Of course, this takes a lot of work on our own part because we all grew up in a time where SEL was given even less attention than it is now. Taking the time to work on ourselves (i.e. going to therapy, developing self-care routines, acting with compassion, etc.), can be challenging, but the benefits for the younger generation will be immense.
Outside of ourselves, encouraging teachers to build SEL into their school curriculums, buying SEL related books for your children, and engaging children in conversations and activities that promote SEL are all ways we can raise more emotionally resilient, expressive, and expansive children.
Tell us about a pinnacle point or moment in your life journey.
Three years after I graduated college, I found myself in a deep depression, struggling with severe anxiety, and feelings of suicidality. I was binging self-help books in order to find some sort of secret cure to help pull me out of this deep rut that I had fallen into. I absorbed book after book, but I still couldn't pull myself out, and I began to feel even worse because I couldn't get myself to stop feeling this way despite all the effort I was putting in.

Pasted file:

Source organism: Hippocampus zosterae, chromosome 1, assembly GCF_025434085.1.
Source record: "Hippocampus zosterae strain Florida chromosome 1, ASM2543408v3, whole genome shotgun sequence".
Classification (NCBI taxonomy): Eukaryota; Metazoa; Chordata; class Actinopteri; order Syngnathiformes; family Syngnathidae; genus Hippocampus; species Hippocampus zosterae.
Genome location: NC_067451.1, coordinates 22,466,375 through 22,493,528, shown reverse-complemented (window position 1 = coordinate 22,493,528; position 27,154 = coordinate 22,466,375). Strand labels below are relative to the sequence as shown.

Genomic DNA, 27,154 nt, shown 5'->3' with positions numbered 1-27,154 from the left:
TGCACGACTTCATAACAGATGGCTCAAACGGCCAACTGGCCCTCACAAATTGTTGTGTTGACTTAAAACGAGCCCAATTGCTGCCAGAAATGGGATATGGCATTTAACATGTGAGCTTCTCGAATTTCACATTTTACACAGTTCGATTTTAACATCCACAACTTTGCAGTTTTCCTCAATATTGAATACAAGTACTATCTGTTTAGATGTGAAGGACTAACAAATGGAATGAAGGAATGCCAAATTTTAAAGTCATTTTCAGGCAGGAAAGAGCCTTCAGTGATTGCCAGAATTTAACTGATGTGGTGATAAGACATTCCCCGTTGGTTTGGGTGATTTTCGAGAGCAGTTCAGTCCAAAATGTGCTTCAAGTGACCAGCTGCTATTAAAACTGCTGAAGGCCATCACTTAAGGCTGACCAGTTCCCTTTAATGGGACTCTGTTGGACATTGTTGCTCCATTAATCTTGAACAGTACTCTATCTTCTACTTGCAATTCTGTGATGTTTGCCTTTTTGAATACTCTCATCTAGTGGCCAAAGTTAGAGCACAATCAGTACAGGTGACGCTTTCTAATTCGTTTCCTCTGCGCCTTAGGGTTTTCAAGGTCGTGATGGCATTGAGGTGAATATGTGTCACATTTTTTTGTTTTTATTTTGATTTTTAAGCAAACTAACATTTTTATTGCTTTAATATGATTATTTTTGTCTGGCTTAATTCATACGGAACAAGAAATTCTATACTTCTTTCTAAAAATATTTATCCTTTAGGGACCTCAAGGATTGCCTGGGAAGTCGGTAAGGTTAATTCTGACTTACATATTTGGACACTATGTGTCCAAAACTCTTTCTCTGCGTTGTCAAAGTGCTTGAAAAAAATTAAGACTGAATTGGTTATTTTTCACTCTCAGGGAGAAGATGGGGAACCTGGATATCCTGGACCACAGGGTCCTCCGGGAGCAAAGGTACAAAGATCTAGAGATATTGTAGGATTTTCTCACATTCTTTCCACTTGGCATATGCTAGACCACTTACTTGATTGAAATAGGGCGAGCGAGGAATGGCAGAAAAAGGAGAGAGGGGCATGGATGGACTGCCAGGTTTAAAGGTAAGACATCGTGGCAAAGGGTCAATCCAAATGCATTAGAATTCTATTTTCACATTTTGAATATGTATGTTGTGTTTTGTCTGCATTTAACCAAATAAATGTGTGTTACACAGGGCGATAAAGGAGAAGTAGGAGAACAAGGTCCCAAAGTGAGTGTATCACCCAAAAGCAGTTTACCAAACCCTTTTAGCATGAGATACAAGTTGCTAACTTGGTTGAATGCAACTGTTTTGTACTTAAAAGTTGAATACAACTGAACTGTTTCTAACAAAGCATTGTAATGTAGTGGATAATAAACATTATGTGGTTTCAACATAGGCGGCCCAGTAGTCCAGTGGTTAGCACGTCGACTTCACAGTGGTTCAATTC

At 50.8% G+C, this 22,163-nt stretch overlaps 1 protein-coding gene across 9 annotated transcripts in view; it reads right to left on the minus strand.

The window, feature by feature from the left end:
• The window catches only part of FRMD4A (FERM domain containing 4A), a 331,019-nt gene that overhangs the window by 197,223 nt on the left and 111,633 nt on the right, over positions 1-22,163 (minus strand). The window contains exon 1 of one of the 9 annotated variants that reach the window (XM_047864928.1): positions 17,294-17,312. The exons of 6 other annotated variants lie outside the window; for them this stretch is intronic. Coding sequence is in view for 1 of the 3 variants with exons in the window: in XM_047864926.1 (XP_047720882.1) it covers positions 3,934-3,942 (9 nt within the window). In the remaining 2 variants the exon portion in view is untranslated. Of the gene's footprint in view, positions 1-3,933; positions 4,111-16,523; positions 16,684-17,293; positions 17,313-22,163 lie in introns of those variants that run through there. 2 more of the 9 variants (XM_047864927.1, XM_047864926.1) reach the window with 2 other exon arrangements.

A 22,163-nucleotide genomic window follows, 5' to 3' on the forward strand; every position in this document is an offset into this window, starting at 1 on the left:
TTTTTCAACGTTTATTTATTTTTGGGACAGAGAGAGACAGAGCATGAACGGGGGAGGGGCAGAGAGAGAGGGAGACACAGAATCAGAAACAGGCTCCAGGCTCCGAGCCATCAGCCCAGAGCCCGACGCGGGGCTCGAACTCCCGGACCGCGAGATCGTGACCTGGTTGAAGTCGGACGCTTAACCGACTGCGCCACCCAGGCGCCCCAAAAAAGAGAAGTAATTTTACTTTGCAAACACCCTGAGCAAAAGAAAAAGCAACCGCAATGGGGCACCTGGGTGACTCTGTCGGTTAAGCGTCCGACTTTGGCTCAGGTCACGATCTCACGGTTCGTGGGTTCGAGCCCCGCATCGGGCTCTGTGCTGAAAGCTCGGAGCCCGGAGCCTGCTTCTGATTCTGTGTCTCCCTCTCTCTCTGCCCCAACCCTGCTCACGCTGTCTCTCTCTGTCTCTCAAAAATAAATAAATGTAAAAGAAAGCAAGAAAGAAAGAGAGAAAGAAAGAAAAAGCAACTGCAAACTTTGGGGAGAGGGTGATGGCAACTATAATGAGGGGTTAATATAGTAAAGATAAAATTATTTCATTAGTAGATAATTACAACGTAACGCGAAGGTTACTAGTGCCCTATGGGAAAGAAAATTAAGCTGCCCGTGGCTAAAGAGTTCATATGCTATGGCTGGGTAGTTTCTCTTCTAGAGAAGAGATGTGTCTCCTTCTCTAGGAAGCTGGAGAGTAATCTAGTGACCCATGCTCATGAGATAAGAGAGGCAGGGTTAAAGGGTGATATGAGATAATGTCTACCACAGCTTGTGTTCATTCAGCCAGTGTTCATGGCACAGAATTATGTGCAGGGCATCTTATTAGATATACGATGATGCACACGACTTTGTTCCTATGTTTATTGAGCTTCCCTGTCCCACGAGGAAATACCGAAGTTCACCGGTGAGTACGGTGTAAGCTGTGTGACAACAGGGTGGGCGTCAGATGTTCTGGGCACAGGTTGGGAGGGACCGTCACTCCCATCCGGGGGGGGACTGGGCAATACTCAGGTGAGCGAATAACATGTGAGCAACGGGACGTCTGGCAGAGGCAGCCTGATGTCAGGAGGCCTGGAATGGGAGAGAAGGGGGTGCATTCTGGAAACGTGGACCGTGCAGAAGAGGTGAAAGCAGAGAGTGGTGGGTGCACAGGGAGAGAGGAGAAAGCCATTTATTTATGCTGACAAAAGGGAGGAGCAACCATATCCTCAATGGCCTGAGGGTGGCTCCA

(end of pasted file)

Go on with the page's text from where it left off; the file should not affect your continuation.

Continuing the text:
Then I read a book called "The Happiness Trap" by Russ Harris, and my entire life began to change. This book explained the theory behind Acceptance and Commitment Therapy (ACT). It taught me that just because I thought something, it didn’t make it true. Instead, I could observe my thoughts, step back from them, disconnect from them, assess what I wanted to do in any given moment based off of my deepest values, and then take active steps towards creating a meaningful life even if my negative thoughts were still there.
I finally stopped pushing away all the mental struggles I was facing, and began accepting them for what they were, and learning to work with them, not against them. I remained in that deep depression for another year or so, but eventually pulled myself out, largely in part to the philosophies of ACT. I continue to struggle on and off with anxiety and depression, but with the tools that ACT has equipped me with, I am better able to respond to those emotions, and not get drawn deep into that hole again.
How did this experience change the course of your life, your career or your outlook?